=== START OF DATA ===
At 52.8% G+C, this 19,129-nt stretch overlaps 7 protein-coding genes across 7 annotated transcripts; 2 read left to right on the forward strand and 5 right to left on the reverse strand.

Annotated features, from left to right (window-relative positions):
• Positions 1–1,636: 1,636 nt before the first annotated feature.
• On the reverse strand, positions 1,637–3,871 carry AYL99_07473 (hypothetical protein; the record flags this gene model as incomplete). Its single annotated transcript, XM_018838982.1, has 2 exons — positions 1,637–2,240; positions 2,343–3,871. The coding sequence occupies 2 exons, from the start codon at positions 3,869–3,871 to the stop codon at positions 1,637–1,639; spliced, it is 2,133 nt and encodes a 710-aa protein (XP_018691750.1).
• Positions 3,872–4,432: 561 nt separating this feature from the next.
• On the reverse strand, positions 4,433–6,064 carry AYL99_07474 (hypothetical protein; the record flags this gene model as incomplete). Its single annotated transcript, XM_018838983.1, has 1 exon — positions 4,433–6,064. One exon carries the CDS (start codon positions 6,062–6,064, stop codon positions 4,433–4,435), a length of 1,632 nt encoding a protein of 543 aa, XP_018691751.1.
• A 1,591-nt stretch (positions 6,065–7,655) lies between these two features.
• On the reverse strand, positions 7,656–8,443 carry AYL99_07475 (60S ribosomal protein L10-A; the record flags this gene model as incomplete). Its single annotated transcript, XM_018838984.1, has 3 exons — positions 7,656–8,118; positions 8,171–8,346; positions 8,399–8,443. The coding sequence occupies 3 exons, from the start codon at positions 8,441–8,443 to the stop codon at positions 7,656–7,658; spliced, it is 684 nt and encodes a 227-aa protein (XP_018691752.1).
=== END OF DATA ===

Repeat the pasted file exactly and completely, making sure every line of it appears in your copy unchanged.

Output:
At 52.8% G+C, this 19,129-nt stretch overlaps 7 protein-coding genes across 7 annotated transcripts; 2 read left to right on the forward strand and 5 right to left on the reverse strand.

Annotated features, from left to right (window-relative positions):
• Positions 1–1,636: 1,636 nt before the first annotated feature.
• On the reverse strand, positions 1,637–3,871 carry AYL99_07473 (hypothetical protein; the record flags this gene model as incomplete). Its single annotated transcript, XM_018838982.1, has 2 exons — positions 1,637–2,240; positions 2,343–3,871. The coding sequence occupies 2 exons, from the start codon at positions 3,869–3,871 to the stop codon at positions 1,637–1,639; spliced, it is 2,133 nt and encodes a 710-aa protein (XP_018691750.1).
• Positions 3,872–4,432: 561 nt separating this feature from the next.
• On the reverse strand, positions 4,433–6,064 carry AYL99_07474 (hypothetical protein; the record flags this gene model as incomplete). Its single annotated transcript, XM_018838983.1, has 1 exon — positions 4,433–6,064. One exon carries the CDS (start codon positions 6,062–6,064, stop codon positions 4,433–4,435), a length of 1,632 nt encoding a protein of 543 aa, XP_018691751.1.
• A 1,591-nt stretch (positions 6,065–7,655) lies between these two features.
• On the reverse strand, positions 7,656–8,443 carry AYL99_07475 (60S ribosomal protein L10-A; the record flags this gene model as incomplete). Its single annotated transcript, XM_018838984.1, has 3 exons — positions 7,656–8,118; positions 8,171–8,346; positions 8,399–8,443. The coding sequence occupies 3 exons, from the start codon at positions 8,441–8,443 to the stop codon at positions 7,656–7,658; spliced, it is 684 nt and encodes a 227-aa protein (XP_018691752.1).